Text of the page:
India Holds Out for Last Takers on Tax Dispute Settlement Scheme

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By Siri Bulusu

The Indian government has extended a scheme to settle tax disputes by one month to allow companies to resolve pending litigation ahead of the introduction of the country’s budget before parliament.

The success or failure of the Direct Tax Resolution Scheme—which will now expire Jan. 31, 2017, just before the Feb. 1 presentation of the budget—will determine the Indian government’s next steps in creating a more conducive business environment for foreign multinational corporations, a considerable issue for foreign companies like Cairn Energy and Vodafone Group currently stuck in decade-long arbitration.

“The biggest problem in India is the inordinate amount of time litigation takes,” Riaz Thingna, director at Grant Thornton Advisory Pvt. Ltd., told Bloomberg BNA Jan 5.

“The first level of appeal can be quick, maybe a few years, but in the case of multiple appeals reaching up the Supreme Court, it can take 15 to 20 years.”

The settlement offer applies to disputes arising out of India’s 2012 retroactive amendment to its tax laws, which was targeted at a $2.5 billion Vodafone dispute. India’s Supreme Court found for the company, but the government passed the law so it could go back and reopen the dispute and impose a new provision that allowed the government to tax overseas sales of Indian businesses whether or not the buyer or seller were Indian residents.

Under the terms of the proposed settlement announced last February by Finance Minister Arun Jaitley, no fresh tax demand would be raised under the contentious and unpopular amendment. Affected companies can settle ongoing disputes by paying only the tax arrears, with interest and penalty liability waived as long as the assessed company agrees to withdraw any pending court, tribunal, arbitration or mediation proceedings.

Vodafone, Cairn: Costly Disputes

The Indian government’s tax dispute with Vodafone group began in 2007 when Vodafone acquired India-based telecommunications company Hutchinson Essar Ltd. through a Cayman Islands-based subsidiary. The transaction was held by the Supreme Court of India to be outside Indian tax jurisdiction, but the retrospective 2012 amendment reversed the tax position and Vodafone was slapped with a multi-billion dollar tax liability.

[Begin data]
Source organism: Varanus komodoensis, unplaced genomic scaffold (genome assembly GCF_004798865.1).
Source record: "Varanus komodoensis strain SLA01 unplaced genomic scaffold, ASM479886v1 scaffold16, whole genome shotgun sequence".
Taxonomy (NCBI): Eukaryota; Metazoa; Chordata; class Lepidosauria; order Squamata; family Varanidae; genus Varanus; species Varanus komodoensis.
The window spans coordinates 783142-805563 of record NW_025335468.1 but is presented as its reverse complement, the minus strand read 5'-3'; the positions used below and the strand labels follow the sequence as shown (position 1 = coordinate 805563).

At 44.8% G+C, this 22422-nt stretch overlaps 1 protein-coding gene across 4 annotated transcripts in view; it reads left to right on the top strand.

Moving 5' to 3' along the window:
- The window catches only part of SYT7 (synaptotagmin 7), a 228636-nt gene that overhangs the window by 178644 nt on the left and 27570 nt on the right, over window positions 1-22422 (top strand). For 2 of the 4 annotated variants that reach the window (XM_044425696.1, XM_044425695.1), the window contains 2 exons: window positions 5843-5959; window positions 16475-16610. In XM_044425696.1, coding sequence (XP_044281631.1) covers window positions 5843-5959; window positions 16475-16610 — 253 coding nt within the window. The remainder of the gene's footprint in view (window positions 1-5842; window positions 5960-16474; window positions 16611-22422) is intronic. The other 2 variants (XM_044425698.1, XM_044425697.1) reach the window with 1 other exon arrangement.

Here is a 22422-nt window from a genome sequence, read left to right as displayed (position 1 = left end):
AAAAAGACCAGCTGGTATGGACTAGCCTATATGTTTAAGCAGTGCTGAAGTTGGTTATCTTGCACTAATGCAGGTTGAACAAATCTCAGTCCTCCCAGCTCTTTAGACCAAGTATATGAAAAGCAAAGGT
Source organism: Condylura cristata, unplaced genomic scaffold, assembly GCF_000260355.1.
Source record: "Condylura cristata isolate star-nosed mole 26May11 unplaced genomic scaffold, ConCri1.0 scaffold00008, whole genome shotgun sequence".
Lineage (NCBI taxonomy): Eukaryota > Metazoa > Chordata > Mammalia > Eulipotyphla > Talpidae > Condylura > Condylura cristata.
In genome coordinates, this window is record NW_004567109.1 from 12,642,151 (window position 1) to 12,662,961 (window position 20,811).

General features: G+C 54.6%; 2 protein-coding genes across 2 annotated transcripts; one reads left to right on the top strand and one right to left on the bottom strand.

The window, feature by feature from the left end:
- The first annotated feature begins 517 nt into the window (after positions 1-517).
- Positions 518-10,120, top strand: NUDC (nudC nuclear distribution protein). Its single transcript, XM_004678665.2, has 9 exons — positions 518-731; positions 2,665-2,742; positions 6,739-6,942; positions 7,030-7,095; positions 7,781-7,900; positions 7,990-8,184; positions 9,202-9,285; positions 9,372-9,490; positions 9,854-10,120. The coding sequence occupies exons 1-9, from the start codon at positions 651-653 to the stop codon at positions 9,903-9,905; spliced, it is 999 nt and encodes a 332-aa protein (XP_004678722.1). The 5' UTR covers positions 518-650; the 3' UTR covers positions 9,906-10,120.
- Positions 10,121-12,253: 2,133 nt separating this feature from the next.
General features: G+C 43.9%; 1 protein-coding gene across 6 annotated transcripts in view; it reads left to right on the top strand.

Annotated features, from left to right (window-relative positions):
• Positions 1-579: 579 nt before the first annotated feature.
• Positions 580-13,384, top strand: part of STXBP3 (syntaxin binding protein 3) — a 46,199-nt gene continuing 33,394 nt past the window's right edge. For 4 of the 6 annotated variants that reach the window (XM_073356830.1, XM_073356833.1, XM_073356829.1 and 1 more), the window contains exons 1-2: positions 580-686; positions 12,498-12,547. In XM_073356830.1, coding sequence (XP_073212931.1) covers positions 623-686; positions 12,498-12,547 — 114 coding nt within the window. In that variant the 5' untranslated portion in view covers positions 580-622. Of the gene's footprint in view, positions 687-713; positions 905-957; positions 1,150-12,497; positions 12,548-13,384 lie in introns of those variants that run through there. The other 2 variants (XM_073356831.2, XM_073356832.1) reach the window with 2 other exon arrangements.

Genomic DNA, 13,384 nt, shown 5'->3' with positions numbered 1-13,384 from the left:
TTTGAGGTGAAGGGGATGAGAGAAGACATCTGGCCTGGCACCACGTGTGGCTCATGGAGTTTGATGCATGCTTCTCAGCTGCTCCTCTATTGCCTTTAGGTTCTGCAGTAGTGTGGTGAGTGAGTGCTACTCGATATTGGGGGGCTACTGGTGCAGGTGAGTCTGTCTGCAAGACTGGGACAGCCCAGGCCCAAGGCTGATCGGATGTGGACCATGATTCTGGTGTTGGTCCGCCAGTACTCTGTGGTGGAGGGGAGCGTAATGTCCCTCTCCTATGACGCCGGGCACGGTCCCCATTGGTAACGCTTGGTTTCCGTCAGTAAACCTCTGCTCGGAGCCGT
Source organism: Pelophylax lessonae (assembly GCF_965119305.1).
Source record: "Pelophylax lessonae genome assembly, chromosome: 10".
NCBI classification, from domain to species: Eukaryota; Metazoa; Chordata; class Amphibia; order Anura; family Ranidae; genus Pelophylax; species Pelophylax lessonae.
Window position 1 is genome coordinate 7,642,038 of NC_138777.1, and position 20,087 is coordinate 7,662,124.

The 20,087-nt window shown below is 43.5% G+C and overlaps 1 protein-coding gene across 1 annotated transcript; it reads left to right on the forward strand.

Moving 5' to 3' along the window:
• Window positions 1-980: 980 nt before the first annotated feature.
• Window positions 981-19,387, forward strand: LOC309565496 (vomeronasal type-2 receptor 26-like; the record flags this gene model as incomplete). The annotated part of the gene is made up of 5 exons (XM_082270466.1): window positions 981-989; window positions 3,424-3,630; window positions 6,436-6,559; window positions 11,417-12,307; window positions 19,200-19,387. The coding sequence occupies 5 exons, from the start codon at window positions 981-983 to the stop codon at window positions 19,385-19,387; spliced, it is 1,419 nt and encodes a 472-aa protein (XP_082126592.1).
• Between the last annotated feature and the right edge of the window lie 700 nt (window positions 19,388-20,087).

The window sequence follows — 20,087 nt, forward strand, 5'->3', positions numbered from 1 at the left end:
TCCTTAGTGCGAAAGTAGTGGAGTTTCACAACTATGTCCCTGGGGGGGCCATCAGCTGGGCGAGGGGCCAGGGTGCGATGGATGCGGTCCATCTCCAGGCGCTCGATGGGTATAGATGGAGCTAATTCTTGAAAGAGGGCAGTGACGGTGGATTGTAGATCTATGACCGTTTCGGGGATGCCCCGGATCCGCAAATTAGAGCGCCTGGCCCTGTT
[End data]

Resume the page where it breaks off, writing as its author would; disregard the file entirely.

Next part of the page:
The Income Tax Department cited the same 2012 tax law amendment to Cairn Energy in 2014 when it issued a tax assessment of 10,2 crore rupees ($1.5 billion), claiming that Cairn incurred 245,03.5 crore rupees ($3.6 billion) in capital gains from an internal corporate restructuring. The U.K.-based company is now seeking full compensation from the Indian government stating the tax demand was in violation of the UK-India Investment Treaty.

260,000 Disputes Pending

The government expected 70,000 cases to be resolved under the dispute settlement scheme, out of nearly 260,000 pending tax disputes, but since the scheme came into effect June 1, 2017, only 300 companies opted to settle.

Tax practitioners anticipate more companies will opt into the scheme now that the extension has renewed awareness around it, but say frivolous tax assessments will cause companies to “stick to their guns.”

While tax dispute appeals climb the ladder of Indian courts up to the high court over the course of many years, subsequent rulings in favor of the government by lower courts can weaken a company’s case by the time it reaches the Supreme Court.

Moreover, Thingna said that a company that holds out and wins its case in the highest court isn't immune to further retrospective amendments by the Indian government, bringing that dispute “back to square one.”

Direct Tax Dispute Resolution Scheme (2016)

The scheme allows companies to concede their tax dispute under the following conditions:

  • if the disputed tax amount is above a million rupees ($14,713.46), you pay 25 percent of the penalty plus the disputed tax amount;
  • if the disputed tax amount is below a million rupees ($14,713.46), the penalty is waived and companies will be required to pay only the principal tax amount;
  • in cases where only a tax penalty is being disputed, a company opting into the scheme will pay 25 percent of the disputed penalty.
  • “The issue is that the Indian government is asking for too much money,” Sanjay Kumar, head of tax for Deloitte India, told Bloomberg BNA Jan 4.

Frivolous Government Demands

Foreign companies have said the government has raised very frivolous demands, Kumar said, “so how can they give into that.”

He described the scheme as “punishing” and added that many of the disputes are based on subjective audits so companies are reluctant to concede to the Indian government as it could create an unfavorable precedent for future cases.

“People want a more evidence-based audit rather than opinion based audits,” Kumar said. “The facts have to be specified so the litigation can take a more narrow focus, because now it is taking a very wide view against companies.”

Once the scheme expires at the end of the month, the thousands of pending cases will return to normal appellate proceedings, which Kumar called “cumbersome.”

To contact the reporter on this story: Siri Bulusu in New Delhi at

To contact the editor responsible for this story: Penny Sukhraj at

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